Nigeria needs reforms to fix its declining sectors: expert

The executive director of the Center for the Promotion of Private Enterprise (CPPE), Dr. Muda Yusuf, said that Nigeria needs reforms and interventions to address some sectors of the economy that posted declining GDP numbers in the third quarter of the year.

Dr. Yusuf said this in reaction to recently released quarterly real GDP numbers, which showed growth fell to 2.25% in Q3 compared to 4.03% in Q3 2021.

Nigeria’s GDP growth fell 1.78% points from the 4.03% growth rate recorded in the third quarter of 2021. It also decreased 1.29% points from 3.54% in the second quarter of 2021. 2022.

Cause of the fall in GDP: As previously reported, the reduction is attributable to the basic effects of the recession and difficult economic conditions that have impeded productive activities.

Macroeconomic instability, rising inflationary pressures, currency depreciation, illiquidity in the foreign exchange market and rising energy prices were some of these obstacles, according to Yusuf. Others, he added, include declining purchasing power, long-standing structural constraints, a lack of security, and crippling trade facilitation problems.

The news continues after this announcement.

Concern for the economy: He sounded the alarm for the surprising drop of 1.91% in the manufacturing sector and the drop of 4.05% in the food and beverage industry.

He also pointed out that the drop in the performance of the manufacturing sector significantly affects employment, food inflation and food security. This, he said, is because the food processing sector has the most significant impact on jobs due to strong backward integration content and high multiplier effect in the agricultural value chain.

The news continues after this announcement.

  • “This is the first contraction of the sector since the recession of the second quarter of 2020. The food and beverage sector is the flagship of the Nigerian manufacturing industry and, for several decades, was the toast of investors in the stock market.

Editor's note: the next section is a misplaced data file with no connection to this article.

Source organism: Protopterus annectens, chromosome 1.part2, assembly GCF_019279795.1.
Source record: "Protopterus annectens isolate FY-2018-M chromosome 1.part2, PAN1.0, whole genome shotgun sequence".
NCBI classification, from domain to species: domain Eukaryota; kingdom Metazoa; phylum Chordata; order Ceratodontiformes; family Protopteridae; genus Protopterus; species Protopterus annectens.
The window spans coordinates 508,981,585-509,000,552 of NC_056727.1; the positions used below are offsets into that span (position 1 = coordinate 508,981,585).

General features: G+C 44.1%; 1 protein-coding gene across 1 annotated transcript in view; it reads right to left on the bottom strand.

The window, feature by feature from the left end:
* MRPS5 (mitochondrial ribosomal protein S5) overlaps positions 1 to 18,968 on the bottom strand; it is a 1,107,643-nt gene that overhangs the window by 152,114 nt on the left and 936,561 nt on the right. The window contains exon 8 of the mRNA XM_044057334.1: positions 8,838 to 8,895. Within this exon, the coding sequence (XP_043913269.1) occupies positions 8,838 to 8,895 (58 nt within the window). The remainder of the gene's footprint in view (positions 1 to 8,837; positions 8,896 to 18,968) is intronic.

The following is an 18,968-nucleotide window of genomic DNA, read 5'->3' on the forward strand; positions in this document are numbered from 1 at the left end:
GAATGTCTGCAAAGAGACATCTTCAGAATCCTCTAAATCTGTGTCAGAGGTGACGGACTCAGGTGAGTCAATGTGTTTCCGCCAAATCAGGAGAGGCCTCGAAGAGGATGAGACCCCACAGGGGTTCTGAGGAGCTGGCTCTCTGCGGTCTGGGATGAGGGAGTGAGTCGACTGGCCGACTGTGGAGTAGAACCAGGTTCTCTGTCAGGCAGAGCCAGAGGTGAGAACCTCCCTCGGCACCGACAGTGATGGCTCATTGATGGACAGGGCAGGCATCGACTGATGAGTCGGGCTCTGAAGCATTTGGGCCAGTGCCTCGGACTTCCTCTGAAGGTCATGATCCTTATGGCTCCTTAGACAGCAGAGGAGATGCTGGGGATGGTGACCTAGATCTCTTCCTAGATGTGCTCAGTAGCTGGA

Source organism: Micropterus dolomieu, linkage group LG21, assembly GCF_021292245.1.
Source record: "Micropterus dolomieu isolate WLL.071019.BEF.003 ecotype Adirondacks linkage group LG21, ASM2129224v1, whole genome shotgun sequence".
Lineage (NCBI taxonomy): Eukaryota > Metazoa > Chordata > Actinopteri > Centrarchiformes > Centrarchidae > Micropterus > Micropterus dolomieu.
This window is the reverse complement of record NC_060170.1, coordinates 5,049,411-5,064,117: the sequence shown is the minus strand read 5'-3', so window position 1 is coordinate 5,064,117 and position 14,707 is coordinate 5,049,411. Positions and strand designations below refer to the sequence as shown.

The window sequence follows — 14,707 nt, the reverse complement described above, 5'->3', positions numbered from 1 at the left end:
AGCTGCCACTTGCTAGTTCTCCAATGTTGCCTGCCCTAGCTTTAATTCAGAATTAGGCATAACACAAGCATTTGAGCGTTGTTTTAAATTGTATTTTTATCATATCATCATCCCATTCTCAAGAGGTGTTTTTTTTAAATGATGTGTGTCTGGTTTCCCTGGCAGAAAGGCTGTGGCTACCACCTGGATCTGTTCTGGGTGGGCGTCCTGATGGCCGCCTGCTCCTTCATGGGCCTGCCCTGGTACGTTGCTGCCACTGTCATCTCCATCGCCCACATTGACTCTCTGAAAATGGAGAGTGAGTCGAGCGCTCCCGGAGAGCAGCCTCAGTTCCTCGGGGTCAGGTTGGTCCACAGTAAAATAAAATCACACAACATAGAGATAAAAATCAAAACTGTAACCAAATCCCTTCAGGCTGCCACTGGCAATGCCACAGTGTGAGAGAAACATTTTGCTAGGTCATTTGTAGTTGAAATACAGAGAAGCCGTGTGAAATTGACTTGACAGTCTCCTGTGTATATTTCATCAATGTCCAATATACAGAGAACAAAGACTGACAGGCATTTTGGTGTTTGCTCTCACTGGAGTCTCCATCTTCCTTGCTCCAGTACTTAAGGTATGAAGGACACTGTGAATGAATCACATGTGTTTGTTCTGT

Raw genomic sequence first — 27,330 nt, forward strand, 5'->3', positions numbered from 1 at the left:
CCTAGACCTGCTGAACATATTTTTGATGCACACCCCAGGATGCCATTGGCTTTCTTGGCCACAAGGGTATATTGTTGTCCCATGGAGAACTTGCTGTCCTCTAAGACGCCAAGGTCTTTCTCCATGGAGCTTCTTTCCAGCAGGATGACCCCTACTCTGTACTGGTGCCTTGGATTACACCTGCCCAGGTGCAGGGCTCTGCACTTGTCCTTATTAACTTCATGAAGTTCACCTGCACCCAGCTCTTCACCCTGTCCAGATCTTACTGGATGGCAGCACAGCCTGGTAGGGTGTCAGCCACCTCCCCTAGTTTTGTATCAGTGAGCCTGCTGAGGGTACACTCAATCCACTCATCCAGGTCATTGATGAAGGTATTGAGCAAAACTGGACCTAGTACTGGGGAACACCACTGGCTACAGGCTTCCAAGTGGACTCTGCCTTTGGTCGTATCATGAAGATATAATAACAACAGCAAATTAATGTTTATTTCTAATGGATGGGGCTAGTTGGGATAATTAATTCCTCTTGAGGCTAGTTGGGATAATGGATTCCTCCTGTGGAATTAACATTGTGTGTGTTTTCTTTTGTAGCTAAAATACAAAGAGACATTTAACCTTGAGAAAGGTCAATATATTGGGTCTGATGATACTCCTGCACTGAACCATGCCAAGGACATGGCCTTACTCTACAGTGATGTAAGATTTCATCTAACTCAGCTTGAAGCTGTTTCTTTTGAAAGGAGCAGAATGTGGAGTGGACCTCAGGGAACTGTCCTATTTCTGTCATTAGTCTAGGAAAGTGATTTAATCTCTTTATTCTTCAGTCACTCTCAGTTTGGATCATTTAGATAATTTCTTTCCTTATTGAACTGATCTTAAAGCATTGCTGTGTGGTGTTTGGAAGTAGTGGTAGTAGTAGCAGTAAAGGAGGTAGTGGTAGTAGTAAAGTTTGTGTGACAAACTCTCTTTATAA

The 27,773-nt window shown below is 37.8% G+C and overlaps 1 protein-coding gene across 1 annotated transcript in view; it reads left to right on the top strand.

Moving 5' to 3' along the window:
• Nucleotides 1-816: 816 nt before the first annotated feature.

• “The sector contributed N2.2 trillion to GDP in the third quarter. This development is a reflection of a major setback for Nigeria’s manufacturing sector, which requires an emergency response from the government.” he said.

Yusuf, the founder of the Center for the Promotion of Private Enterprises (CPPE), said that recommendations to correct the fall in GDP growth included “improving the macroeconomic obstacles of high inflation and currency volatility.”

He also stressed the need to address structural impediments to production and other economic activities and reform the foreign exchange market to inspire investor confidence.

The economist added that the country must begin to face the challenges of insecurity and logistics and take urgent measures to control inflation and increase the purchasing power of citizens. He said:

  • “Nigeria must speed up the implementation of the Petroleum Industry Act and efforts to ensure domestic refining of petroleum products. There must be creative support for small businesses to promote economic inclusion and reform monetary policies to facilitate the financial deepening of the economy.
  • “The country also needs fiscal reforms that prioritize infrastructure development and transparency in the budget process.”

Some GDP data to keep in mind:

  • The oil sector registered -22.67% (annual) as of 3Q 2022, which indicates a decrease of 11.94% with respect to the rate registered in the corresponding quarter of 2021.
  • For its part, the non-oil sector grew 4.27% in real terms during the reference quarter (3Q 2022). This rate was 1.18% lower than that registered in the same quarter of 2021 and 0.50% lower than that of the second quarter of 2022
  • The growth of the finance and insurance industries in real terms totaled 12.70% in the third quarter of 2023. The growth rate is 10.53% lower than that registered in the third quarter of 2021 and 5.78% lower than the one registered in the third quarter of 2021. previous quarter. Quarter-on-quarter growth in real terms stands at -10.14%.

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